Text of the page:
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Rain, flood, repeat: the weather forecast for the South this spring

Expect excessive rainfall and reoccurring flooding across the flood-weary South this spring.

The pattern that has been unleashing excessive rainfall and reoccurring flooding is predicted to continue across the flood-weary southern United States through the spring -- and following a soaker during the middle of this week, another rainstorm is expected to roll into the region early next week.

The storm this week will trigger rain across much of the Interstate 10 and 20 corridors into Thursday, and enough cold air will be in place farther north for winter to pay a visit with snow predicted in North Carolina, upstate South Carolina, eastern Tennessee and southern Virginia.

In the wake of the storm with its rain and snow, a brief break in the wet weather is in store for much of the South from Friday into Sunday. However, the dry break, like the one from late last week to last weekend, won't be a trend-setter.


A new outbreak of rain will sweep through the region from Sunday to Monday, just as the ground begins to dry out.

The waterlogged South just can't seem to catch a break, and many areas from northern Louisiana to central North Carolina have received more than double their average rainfall for the first 50 days or so of 2020.

In some locations, such as in Jackson, Mississippi, nearly 20 inches of rain has fallen since the start of the year. Rainfall in the city alone translates to 543,080 gallons-per-acre and trillions of gallons of water on the Pearl River basin which sprawls over 8,000 square miles.

No wonder the river systems in the region can't handle the runoff. Multiple rivers, such as the Pearl, Tennessee, Tombigbee and Big Black to name a few, have recently reached major flood stage.

Some rivers were receding as of midweek, and others downstream are not expected to crest until this weekend or next week.

After cresting at the third highest level in history, the Pearl River is slowly receding out of Jackson, Mississippi.

"When I came through here Sunday morning, my heart just dropped because the water was here when we were standing here the day before, and then we couldn't even get back here," Dion Thompson, resident of Jackson, Mississippi, told AccuWeather's Jonathan Petramala.

Even the mighty Mississippi River at Baton Rouge, Louisiana, is forecast by National Weather Service hydrologists to crest at major flood stage in early March from the rain that has already fallen. This is a tough feat given that, in general, the flatter the terrain and the larger the river, the longer it takes for floodwaters to cycle through.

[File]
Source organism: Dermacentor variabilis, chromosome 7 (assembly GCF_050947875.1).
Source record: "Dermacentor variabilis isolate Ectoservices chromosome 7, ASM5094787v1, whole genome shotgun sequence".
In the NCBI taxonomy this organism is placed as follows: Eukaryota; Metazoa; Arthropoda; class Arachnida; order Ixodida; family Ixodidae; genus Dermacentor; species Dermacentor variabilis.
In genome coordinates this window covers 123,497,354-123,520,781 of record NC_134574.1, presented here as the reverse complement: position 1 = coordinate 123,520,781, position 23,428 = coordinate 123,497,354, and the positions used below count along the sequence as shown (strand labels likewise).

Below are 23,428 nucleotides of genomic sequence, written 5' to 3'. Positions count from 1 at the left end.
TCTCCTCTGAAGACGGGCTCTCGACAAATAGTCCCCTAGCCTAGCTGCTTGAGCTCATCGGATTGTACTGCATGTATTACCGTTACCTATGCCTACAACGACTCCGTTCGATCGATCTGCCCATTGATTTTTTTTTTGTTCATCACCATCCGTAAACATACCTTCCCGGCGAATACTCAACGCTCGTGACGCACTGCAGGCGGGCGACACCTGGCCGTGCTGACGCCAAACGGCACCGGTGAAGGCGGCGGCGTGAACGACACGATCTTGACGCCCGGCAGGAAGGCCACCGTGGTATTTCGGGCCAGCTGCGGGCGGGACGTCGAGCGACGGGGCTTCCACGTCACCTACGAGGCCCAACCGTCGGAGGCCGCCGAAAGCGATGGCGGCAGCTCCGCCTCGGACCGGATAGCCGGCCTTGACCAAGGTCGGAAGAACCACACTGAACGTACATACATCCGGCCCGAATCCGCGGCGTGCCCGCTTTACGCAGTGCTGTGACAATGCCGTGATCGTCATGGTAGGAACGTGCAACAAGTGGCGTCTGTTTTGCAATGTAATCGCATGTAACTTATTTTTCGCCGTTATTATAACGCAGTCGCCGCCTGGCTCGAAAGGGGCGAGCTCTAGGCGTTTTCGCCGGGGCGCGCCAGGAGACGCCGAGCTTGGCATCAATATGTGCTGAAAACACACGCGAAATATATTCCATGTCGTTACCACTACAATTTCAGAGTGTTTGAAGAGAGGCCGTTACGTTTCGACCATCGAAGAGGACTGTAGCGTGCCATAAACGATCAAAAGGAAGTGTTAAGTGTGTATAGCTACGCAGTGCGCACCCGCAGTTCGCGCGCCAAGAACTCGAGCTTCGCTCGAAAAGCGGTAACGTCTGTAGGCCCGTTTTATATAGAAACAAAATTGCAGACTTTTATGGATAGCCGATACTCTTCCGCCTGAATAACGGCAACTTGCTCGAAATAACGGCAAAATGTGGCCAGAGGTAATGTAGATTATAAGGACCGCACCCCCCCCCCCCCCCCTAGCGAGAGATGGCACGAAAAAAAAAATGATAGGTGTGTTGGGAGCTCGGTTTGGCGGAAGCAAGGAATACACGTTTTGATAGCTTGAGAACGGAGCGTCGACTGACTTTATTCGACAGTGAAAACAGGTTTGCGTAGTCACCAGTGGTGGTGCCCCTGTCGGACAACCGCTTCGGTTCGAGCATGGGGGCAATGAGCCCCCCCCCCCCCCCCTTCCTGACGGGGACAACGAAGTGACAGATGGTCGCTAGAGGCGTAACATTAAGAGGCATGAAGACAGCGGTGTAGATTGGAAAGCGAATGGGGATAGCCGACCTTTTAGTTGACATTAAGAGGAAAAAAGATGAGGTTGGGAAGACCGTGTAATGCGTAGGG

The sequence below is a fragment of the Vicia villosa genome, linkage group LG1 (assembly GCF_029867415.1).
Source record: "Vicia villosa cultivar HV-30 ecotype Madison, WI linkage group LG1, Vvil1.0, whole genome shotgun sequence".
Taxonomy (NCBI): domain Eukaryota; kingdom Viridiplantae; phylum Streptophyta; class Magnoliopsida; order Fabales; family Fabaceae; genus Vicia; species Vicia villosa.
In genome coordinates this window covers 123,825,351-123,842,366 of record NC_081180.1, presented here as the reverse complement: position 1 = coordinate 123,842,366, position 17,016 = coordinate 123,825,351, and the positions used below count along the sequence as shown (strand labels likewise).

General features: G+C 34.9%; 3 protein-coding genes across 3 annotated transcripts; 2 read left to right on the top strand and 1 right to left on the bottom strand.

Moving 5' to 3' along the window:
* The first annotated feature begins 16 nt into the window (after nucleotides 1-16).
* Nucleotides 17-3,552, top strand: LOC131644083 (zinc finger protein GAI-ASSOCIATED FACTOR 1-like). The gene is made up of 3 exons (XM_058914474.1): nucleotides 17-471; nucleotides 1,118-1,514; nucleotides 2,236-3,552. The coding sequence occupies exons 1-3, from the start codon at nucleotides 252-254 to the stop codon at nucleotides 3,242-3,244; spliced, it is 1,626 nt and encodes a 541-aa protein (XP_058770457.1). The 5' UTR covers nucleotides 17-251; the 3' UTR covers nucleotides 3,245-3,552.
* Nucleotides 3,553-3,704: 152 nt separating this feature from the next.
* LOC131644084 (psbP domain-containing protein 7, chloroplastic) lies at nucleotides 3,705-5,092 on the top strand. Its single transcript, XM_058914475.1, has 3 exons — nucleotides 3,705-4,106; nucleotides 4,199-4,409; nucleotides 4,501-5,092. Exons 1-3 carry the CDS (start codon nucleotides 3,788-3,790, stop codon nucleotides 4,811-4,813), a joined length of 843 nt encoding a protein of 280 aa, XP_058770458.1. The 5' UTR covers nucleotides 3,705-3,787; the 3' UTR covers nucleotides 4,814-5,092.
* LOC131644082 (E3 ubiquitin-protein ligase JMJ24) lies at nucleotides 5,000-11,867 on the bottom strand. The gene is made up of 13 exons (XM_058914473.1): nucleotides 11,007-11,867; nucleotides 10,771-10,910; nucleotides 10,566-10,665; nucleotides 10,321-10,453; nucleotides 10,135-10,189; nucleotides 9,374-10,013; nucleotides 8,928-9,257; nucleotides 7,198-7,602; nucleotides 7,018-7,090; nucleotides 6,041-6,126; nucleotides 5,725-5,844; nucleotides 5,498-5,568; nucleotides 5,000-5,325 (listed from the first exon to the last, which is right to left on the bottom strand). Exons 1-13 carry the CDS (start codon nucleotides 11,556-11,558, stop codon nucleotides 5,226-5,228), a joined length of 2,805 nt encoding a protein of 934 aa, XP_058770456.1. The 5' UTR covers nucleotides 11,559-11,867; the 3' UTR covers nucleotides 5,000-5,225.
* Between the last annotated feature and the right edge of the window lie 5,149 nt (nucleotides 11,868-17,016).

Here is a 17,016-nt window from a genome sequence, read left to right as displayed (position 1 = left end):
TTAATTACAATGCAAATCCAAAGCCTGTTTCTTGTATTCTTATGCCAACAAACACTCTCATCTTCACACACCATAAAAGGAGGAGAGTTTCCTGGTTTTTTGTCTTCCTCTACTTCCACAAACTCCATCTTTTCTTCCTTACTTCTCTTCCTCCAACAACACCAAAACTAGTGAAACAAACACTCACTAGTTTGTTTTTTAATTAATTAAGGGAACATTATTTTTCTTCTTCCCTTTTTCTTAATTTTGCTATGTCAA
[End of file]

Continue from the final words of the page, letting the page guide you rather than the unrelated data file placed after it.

In 2019, the Mississippi River at Baton Rouge was at or above flood stage for 211 straight days. Last year's flooding along the Mississippi River was largely triggered by excess snowmelt and rainfall over the northern Plains with the Missouri River being the major contributor.

Through this spring and perhaps the first part of the summer, rainfall over the Tennessee Basin, which drains into the Ohio River, is likely to be the primary cause of high water along the lower portion of the Mississippi River.

The weather pattern is not likely to relinquish its stormy nature anytime soon in the South, and forecasters warn that it is likely to be a long spring in terms of flooding episodes and may have many residents worrying for weeks and months. Some communities may have to do flood cleanup and assessment on more than one occasion during the season.

AccuWeather's long-range meteorologist team is anticipating that rainfall will continue to be above average from the central Gulf coast to parts of the Ohio Valley and central Appalachians during the period from March to May.

This includes the areas of the Tennessee Valley, Pearl River Basin and the southern Appalachians and Piedmont hit hard by rain and flooding.

"We are projecting rainfall to be 125% to nearly 150% of average for the three-month period in a dozen states stretching from the Gulf coast to the Ohio Valley," AccuWeather Lead Long-Range Meteorologist Paul Pastelok said.

"More flooding problems are inevitable for the already hard-hit swath of the South," he said. "It is possible there will be pockets where rainfall is again in the 200% of average level, like that which has occurred so far this year."

The mechanism for the rounds of heavy rainfall will change hands as the season flips to spring and the jet stream pattern shifts.

"During this winter, we had a great deal of Gulf of Mexico and tropical moisture from the Pacific feeding into the storms," Pastelok said.

"Even though we will lose the Pacific plume of moisture, the Gulf of Mexico will continue to provide some fuel for the rainfall, but during the spring, the convective (heavy thunderstorm) component becomes more of a player," he said.

Flooding problems in the long term will range from urban and small streams to secondary and major rivers.

The rainfall, soggy ground and flooded farmland alone can take a toll on agriculture and infrastructure in the region.

Hilly areas will be prone to mudslides, secondary roads may be closed for extended periods of time and some communities may need to boil water for safe consumption for weeks.

Additional reporting by AccuWeather's Jonathan Petramala.

Related video: how to prepare for a flood